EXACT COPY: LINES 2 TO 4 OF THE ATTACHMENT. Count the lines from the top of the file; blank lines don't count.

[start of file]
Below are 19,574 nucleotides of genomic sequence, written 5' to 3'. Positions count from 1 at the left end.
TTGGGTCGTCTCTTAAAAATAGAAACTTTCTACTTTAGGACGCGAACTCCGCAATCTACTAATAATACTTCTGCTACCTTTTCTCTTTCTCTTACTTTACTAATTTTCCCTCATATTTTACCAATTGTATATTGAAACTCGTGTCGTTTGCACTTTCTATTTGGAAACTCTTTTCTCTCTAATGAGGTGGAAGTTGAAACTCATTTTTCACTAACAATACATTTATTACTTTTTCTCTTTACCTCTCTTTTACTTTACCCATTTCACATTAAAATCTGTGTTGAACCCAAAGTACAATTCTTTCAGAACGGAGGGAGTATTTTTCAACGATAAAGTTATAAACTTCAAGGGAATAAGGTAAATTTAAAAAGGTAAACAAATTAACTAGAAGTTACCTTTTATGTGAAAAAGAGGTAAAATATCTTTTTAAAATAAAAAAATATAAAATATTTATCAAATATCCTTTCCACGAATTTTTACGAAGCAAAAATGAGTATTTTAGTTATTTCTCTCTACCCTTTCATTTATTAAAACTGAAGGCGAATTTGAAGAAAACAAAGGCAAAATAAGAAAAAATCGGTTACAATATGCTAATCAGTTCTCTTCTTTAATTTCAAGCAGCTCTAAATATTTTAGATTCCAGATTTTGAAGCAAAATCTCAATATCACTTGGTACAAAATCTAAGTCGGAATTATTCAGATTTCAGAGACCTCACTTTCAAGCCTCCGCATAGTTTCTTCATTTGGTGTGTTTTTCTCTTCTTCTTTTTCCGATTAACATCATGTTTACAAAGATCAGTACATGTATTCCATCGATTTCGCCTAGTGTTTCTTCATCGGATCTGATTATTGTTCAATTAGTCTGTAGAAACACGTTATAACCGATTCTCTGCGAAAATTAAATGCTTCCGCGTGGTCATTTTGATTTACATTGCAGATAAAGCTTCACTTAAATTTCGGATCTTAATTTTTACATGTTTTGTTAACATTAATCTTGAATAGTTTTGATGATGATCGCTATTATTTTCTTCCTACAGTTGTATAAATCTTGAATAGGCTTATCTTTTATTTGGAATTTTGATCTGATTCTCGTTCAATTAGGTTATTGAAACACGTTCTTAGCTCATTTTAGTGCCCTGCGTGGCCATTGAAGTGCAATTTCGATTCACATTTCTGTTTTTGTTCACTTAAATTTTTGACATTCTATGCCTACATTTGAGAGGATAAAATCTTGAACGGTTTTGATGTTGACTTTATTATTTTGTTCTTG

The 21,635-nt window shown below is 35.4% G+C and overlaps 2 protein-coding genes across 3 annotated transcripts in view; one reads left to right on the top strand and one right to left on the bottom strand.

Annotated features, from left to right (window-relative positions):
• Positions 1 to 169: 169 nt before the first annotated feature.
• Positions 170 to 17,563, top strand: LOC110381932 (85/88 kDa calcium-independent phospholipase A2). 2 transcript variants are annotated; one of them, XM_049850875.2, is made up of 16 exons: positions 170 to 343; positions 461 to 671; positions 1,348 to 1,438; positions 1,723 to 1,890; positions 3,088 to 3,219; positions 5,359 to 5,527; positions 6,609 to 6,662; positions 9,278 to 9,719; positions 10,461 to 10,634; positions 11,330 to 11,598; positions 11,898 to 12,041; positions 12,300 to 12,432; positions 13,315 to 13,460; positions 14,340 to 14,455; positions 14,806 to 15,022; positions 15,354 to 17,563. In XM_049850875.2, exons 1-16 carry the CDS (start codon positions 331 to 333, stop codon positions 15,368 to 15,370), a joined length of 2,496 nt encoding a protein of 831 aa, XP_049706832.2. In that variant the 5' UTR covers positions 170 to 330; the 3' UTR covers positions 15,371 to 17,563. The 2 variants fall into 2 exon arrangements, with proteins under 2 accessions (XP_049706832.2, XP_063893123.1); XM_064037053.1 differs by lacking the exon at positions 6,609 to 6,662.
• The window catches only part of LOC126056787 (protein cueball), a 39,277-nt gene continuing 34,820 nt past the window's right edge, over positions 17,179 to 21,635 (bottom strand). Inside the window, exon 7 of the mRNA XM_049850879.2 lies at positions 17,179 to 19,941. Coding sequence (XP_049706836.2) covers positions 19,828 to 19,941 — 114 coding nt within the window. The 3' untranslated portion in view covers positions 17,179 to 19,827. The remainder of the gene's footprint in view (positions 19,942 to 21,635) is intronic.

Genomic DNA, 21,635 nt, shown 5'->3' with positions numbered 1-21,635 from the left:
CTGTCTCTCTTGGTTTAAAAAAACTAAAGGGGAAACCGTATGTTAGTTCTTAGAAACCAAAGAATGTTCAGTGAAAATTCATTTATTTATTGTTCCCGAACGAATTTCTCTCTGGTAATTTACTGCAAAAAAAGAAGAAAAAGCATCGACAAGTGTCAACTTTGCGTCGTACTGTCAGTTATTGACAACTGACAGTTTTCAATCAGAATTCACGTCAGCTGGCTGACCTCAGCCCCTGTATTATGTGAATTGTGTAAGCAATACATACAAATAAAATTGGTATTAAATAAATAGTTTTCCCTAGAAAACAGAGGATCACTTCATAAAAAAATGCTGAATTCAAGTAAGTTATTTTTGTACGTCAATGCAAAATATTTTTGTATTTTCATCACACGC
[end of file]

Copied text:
TTGGGTCGTCTCTTAAAAATAGAAACTTTCTACTTTAGGACGCGAACTCCGCAATCTACTAATAATACTTCTGCTACCTTTTCTCTTTCTCTTACTTTACTAATTTTCCCTCATATTTTACCAATTGTATATTGAAACTCGTGTCGTTTGCACTTTCTATTTGGAAACTCTTTTCTCTCTAATGAGGTGGAAGTTGAAACTCATTTTTCACTAACAATACATTTATTACTTTTTCTCTTTACCTCTCTTTTACTTTACCCATTTCACATTAAAATCTGTGTTGAACCCAAAGTACAATTCTTTCAGAACGGAGGGAGTATTTTTCAACGATAAAGTTATAAACTTCAAGGGAATAAGGTAAATTTAAAAAGGTAAACAAATTAACTAGAAGTTACCTTTTATGTGAAAAAGAGGTAAAATATCTTTTTAAAATAAAAAAATATAAAATATTTATCAAATATCCTTTCCACGAATTTTTACGAAGCAAAAATGAGTATTTTAGTTATTTCTCTCTACCCTTTCATTTATTAAAACTGAAGGCGAATTTGAAGAAAACAAAGGCAAAATAAGAAAAAATCGGTTACAATATGCTAATCAGTTCTCTTCTTTAATTTCAAGCAGCTCTAAATATTTTAGATTCCAGATTTTGAAGCAAAATCTCAATATCACTTGGTACAAAATCTAAGTCGGAATTATTCAGATTTCAGAGACCTCACTTTCAAGCCTCCGCATAGTTTCTTCATTTGGTGTGTTTTTCTCTTCTTCTTTTTCCGATTAACATCATGTTTACAAAGATCAGTACATGTATTCCATCGATTTCGCCTAGTGTTTCTTCATCGGATCTGATTATTGTTCAATTAGTCTGTAGAAACACGTTATAACCGATTCTCTGCGAAAATTAAATGCTTCCGCGTGGTCATTTTGATTTACATTGCAGATAAAGCTTCACTTAAATTTCGGATCTTAATTTTTACATGTTTTGTTAACATTAATCTTGAATAGTTTTGATGATGATCGCTATTATTTTCTTCCTACAGTTGTATAAATCTTGAATAGGCTTATCTTTTATTTGGAATTTTGATCTGATTCTCGTTCAATTAGGTTATTGAAACACGTTCTTAGCTCATTTTAGTGCCCTGCGTGGCCATTGAAGTGCAATTTCGATTCACATTTCTGTTTTTGTTCACTTAAATTTTTGACATTCTATGCCTACATTTGAGAGGATAAAATCTTGAACGGTTTTGATGTTGACTTTATTATTTTGTTCTTG

The 21,635-nt window shown below is 35.4% G+C and overlaps 2 protein-coding genes across 3 annotated transcripts in view; one reads left to right on the top strand and one right to left on the bottom strand.

Annotated features, from left to right (window-relative positions):